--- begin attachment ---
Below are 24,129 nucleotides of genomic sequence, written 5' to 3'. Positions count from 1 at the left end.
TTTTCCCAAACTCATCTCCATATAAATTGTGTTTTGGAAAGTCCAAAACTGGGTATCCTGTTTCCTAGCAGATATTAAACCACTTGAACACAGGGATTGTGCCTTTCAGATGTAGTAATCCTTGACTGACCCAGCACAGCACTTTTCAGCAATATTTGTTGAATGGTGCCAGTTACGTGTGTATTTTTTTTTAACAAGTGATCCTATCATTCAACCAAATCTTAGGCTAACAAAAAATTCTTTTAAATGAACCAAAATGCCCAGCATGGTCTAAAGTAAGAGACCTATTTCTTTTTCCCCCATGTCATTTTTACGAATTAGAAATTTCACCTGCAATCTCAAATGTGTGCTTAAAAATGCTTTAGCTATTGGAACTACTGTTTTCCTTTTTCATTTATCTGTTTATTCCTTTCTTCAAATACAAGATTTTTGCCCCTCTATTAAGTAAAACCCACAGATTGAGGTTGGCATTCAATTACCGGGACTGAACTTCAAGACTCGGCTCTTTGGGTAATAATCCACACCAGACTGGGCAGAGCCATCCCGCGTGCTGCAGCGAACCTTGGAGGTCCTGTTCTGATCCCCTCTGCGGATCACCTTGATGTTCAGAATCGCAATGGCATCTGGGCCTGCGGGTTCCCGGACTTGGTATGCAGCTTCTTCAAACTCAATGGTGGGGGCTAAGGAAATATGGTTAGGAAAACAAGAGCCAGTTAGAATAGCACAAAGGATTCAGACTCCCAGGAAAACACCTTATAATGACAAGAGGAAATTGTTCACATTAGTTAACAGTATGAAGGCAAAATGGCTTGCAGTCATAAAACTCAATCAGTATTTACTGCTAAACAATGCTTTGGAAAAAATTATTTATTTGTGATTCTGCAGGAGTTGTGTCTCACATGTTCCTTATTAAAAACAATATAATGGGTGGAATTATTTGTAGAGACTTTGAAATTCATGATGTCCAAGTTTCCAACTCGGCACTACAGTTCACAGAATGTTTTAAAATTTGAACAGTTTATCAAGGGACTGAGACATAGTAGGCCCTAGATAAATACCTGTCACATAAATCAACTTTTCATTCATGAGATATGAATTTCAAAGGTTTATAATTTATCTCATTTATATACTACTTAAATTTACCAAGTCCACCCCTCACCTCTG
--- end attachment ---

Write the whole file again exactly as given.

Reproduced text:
Below are 24,129 nucleotides of genomic sequence, written 5' to 3'. Positions count from 1 at the left end.
TTTTCCCAAACTCATCTCCATATAAATTGTGTTTTGGAAAGTCCAAAACTGGGTATCCTGTTTCCTAGCAGATATTAAACCACTTGAACACAGGGATTGTGCCTTTCAGATGTAGTAATCCTTGACTGACCCAGCACAGCACTTTTCAGCAATATTTGTTGAATGGTGCCAGTTACGTGTGTATTTTTTTTTAACAAGTGATCCTATCATTCAACCAAATCTTAGGCTAACAAAAAATTCTTTTAAATGAACCAAAATGCCCAGCATGGTCTAAAGTAAGAGACCTATTTCTTTTTCCCCCATGTCATTTTTACGAATTAGAAATTTCACCTGCAATCTCAAATGTGTGCTTAAAAATGCTTTAGCTATTGGAACTACTGTTTTCCTTTTTCATTTATCTGTTTATTCCTTTCTTCAAATACAAGATTTTTGCCCCTCTATTAAGTAAAACCCACAGATTGAGGTTGGCATTCAATTACCGGGACTGAACTTCAAGACTCGGCTCTTTGGGTAATAATCCACACCAGACTGGGCAGAGCCATCCCGCGTGCTGCAGCGAACCTTGGAGGTCCTGTTCTGATCCCCTCTGCGGATCACCTTGATGTTCAGAATCGCAATGGCATCTGGGCCTGCGGGTTCCCGGACTTGGTATGCAGCTTCTTCAAACTCAATGGTGGGGGCTAAGGAAATATGGTTAGGAAAACAAGAGCCAGTTAGAATAGCACAAAGGATTCAGACTCCCAGGAAAACACCTTATAATGACAAGAGGAAATTGTTCACATTAGTTAACAGTATGAAGGCAAAATGGCTTGCAGTCATAAAACTCAATCAGTATTTACTGCTAAACAATGCTTTGGAAAAAATTATTTATTTGTGATTCTGCAGGAGTTGTGTCTCACATGTTCCTTATTAAAAACAATATAATGGGTGGAATTATTTGTAGAGACTTTGAAATTCATGATGTCCAAGTTTCCAACTCGGCACTACAGTTCACAGAATGTTTTAAAATTTGAACAGTTTATCAAGGGACTGAGACATAGTAGGCCCTAGATAAATACCTGTCACATAAATCAACTTTTCATTCATGAGATATGAATTTCAAAGGTTTATAATTTATCTCATTTATATACTACTTAAATTTACCAAGTCCACCCCTCACCTCTG